In the video above I show you exactly how to make the best halibut fishing rig. Below I show you where you can buy each item needed to make the halibut rigs.
Here Are the Best Halibut Lures, Baits, and Rigs
1. Circle Hook with Bait
Price: Around $14
A circle hook is a great way to catch halibut because the fish bite slowly and hard to set with a j-hook. I typically use a 16/0 hook because it can hold a lot of stinky bait that acts like chum. Although a 16/0 is large it can still catch small 20 inch halibut. If you are targeting small halibut a size 14/0 circle hook is probably best.
The circle hooks is just part of the rig. A lead weight and swivels are also needed. The rig is made up with 100-pound mono line and 150-pound gangen line.
Lead Weight (16-36 oz)
Price: Around $23
A 16-ounce lead weight is good for shallow low current halibut fishing. A 32-ounce ball is what I typically use when halibut fishing in 200-400 feet of water. If the current is really strong I will switch to a 48 lb lead ball which is 3 pounds. This makes it difficult to reel in even without a big halibut on the line.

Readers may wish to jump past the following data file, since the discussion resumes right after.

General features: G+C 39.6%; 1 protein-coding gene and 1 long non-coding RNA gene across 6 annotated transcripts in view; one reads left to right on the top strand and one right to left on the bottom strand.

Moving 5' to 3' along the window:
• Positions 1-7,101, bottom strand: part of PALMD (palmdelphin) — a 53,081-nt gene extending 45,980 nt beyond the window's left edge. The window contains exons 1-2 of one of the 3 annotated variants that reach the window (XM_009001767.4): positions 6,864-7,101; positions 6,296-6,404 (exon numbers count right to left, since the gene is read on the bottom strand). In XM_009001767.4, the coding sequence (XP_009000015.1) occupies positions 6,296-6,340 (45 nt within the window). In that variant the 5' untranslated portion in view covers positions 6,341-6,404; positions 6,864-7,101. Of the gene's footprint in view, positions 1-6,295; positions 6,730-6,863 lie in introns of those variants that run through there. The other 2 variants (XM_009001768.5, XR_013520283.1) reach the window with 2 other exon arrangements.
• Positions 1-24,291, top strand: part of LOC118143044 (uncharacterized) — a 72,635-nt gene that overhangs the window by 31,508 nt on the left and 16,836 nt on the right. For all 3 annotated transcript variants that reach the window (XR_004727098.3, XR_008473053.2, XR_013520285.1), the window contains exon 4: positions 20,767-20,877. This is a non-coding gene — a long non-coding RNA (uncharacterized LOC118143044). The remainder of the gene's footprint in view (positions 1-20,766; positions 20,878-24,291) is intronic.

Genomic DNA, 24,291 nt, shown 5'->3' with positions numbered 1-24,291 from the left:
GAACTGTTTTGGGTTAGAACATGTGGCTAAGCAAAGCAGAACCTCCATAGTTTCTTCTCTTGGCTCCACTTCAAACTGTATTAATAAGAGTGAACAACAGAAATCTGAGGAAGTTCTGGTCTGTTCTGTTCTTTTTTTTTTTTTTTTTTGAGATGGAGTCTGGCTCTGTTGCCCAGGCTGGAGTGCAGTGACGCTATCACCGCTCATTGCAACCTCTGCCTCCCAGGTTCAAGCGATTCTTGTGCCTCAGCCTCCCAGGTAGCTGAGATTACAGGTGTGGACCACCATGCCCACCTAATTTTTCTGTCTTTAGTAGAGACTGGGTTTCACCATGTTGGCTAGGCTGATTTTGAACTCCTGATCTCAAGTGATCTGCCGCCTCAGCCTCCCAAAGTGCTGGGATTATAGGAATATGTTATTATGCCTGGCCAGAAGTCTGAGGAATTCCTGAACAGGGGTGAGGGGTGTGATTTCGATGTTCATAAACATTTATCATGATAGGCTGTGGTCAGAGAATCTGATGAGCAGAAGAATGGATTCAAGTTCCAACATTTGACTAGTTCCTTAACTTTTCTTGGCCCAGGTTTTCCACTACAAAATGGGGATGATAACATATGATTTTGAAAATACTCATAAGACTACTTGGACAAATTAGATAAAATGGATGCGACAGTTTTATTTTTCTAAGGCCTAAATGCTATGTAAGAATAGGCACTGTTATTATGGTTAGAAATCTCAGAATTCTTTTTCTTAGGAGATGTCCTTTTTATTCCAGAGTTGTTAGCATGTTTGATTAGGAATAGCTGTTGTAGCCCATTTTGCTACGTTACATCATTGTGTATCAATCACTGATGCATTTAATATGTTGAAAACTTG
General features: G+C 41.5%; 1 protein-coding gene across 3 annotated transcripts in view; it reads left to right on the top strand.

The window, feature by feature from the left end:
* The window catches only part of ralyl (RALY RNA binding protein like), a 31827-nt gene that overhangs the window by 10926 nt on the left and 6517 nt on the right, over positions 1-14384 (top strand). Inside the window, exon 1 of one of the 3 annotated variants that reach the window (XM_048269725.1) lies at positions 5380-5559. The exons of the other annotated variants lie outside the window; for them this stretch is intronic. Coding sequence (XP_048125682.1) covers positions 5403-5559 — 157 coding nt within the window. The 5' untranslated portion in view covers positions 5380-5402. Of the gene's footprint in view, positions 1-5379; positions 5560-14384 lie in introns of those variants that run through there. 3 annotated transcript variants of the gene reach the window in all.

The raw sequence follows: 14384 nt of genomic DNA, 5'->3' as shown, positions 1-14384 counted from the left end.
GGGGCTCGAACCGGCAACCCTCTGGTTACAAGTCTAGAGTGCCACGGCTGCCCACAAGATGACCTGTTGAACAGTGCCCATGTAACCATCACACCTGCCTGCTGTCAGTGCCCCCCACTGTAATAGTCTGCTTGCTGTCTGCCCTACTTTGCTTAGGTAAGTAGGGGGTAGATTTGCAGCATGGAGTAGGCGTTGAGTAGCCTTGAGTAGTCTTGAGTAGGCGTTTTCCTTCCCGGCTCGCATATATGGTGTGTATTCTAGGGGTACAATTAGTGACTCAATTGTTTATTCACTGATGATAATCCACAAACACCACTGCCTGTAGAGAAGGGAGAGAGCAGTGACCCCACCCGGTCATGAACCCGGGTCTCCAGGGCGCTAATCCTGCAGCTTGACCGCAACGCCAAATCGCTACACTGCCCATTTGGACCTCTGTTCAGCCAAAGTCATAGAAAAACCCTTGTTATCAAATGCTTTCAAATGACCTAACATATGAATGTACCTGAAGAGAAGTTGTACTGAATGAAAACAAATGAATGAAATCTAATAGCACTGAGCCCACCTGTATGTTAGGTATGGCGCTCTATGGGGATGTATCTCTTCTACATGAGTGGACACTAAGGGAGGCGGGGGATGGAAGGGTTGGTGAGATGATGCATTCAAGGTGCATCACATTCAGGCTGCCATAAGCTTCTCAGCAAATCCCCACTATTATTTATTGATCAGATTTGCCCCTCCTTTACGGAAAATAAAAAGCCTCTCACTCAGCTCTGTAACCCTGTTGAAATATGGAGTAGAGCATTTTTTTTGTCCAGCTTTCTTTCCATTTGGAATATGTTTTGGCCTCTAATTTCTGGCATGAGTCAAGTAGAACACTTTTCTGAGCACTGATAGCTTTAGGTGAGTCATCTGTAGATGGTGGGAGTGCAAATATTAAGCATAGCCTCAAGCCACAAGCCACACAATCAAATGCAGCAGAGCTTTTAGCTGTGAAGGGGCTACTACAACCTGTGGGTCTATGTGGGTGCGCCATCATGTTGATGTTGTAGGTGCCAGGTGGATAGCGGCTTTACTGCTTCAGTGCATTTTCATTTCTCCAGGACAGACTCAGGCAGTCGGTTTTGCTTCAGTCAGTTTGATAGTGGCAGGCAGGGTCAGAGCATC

The lead ball can be attached to the swivel on a custom halibut rig. The weight can also be attached to the bottom of the spreader bar if that is being used.
Braided Nylon Twine (#36 size)
Price: Around $19
This is a green gangen line that is perfect for making halibut leaders. Size 36 is a good size for halibut leaders. It does not say the exact strength but should be over a 100-pound test.
This twine is very similar to what I was using in the video above. This line is more flexible which is nice but you might need to melt the ends of the line to prevent line fray.
The exact line I was using was ashaway tuna leader, green, which is a solid braided nylon cord with a line strength of 150 pounds. This comes in 1 pound spools for around $50.
Barrel Swivel (Size 8/0)
Price: Around $11
This barrel swivel works great for the custom halibut rig. One swivel attaches the gangen to the mainline. The other barrel swivel attaches the mono line to the snap swivel. Size 8/0 is a large swivel which is nice for a halibut rig. Halibut are not leader shy in any way.
The other barrel swivel option would be a Rosco nickle barrel swivel in the 6/0 or 8/0 size. These are commonly used in commercial fishing.
Snap Swivel (8/0)
Price: Around $5
Two snap swivels are used for each custom halibut rig. The first swivel attaches the large lead weight. The snap swivel makes it so the lead weight an be easily taken off between trips. A round one pound or two-pound weight is typically used.